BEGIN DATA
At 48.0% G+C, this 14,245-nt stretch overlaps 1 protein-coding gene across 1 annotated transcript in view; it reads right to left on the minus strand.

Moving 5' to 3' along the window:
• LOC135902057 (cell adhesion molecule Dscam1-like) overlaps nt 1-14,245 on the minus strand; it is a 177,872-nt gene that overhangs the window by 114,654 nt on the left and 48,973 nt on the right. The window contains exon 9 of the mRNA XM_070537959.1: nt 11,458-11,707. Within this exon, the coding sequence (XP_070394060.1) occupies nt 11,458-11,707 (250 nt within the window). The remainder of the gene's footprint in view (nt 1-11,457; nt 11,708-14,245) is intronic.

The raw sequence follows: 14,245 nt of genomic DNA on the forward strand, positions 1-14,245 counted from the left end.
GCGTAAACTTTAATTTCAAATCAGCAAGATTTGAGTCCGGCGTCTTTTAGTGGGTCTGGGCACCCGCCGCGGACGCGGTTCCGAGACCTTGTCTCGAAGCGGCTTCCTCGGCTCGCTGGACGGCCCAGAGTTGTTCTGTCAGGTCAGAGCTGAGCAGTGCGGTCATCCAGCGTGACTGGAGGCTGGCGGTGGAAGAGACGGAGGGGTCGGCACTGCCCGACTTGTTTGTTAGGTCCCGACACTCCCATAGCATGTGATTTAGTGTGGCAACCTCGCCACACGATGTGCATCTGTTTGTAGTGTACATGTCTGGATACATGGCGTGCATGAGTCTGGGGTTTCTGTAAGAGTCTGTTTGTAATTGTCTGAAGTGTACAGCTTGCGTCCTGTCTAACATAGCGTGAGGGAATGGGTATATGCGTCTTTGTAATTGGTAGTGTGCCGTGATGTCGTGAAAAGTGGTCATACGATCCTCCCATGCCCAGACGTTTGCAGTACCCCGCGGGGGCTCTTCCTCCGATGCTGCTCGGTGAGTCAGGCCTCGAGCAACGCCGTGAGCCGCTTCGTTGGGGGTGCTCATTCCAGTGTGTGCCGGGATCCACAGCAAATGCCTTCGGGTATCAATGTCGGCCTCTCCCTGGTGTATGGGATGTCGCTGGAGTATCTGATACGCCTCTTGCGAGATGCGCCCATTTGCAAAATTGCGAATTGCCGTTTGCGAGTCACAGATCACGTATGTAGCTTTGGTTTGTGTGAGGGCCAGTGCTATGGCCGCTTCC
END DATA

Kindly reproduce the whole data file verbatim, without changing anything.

At 48.0% G+C, this 14,245-nt stretch overlaps 1 protein-coding gene across 1 annotated transcript in view; it reads right to left on the minus strand.

Moving 5' to 3' along the window:
• LOC135902057 (cell adhesion molecule Dscam1-like) overlaps nt 1-14,245 on the minus strand; it is a 177,872-nt gene that overhangs the window by 114,654 nt on the left and 48,973 nt on the right. The window contains exon 9 of the mRNA XM_070537959.1: nt 11,458-11,707. Within this exon, the coding sequence (XP_070394060.1) occupies nt 11,458-11,707 (250 nt within the window). The remainder of the gene's footprint in view (nt 1-11,457; nt 11,708-14,245) is intronic.

The raw sequence follows: 14,245 nt of genomic DNA on the forward strand, positions 1-14,245 counted from the left end.
GCGTAAACTTTAATTTCAAATCAGCAAGATTTGAGTCCGGCGTCTTTTAGTGGGTCTGGGCACCCGCCGCGGACGCGGTTCCGAGACCTTGTCTCGAAGCGGCTTCCTCGGCTCGCTGGACGGCCCAGAGTTGTTCTGTCAGGTCAGAGCTGAGCAGTGCGGTCATCCAGCGTGACTGGAGGCTGGCGGTGGAAGAGACGGAGGGGTCGGCACTGCCCGACTTGTTTGTTAGGTCCCGACACTCCCATAGCATGTGATTTAGTGTGGCAACCTCGCCACACGATGTGCATCTGTTTGTAGTGTACATGTCTGGATACATGGCGTGCATGAGTCTGGGGTTTCTGTAAGAGTCTGTTTGTAATTGTCTGAAGTGTACAGCTTGCGTCCTGTCTAACATAGCGTGAGGGAATGGGTATATGCGTCTTTGTAATTGGTAGTGTGCCGTGATGTCGTGAAAAGTGGTCATACGATCCTCCCATGCCCAGACGTTTGCAGTACCCCGCGGGGGCTCTTCCTCCGATGCTGCTCGGTGAGTCAGGCCTCGAGCAACGCCGTGAGCCGCTTCGTTGGGGGTGCTCATTCCAGTGTGTGCCGGGATCCACAGCAAATGCCTTCGGGTATCAATGTCGGCCTCTCCCTGGTGTATGGGATGTCGCTGGAGTATCTGATACGCCTCTTGCGAGATGCGCCCATTTGCAAAATTGCGAATTGCCGTTTGCGAGTCACAGATCACGTATGTAGCTTTGGTTTGTGTGAGGGCCAGTGCTATGGCCGCTTCC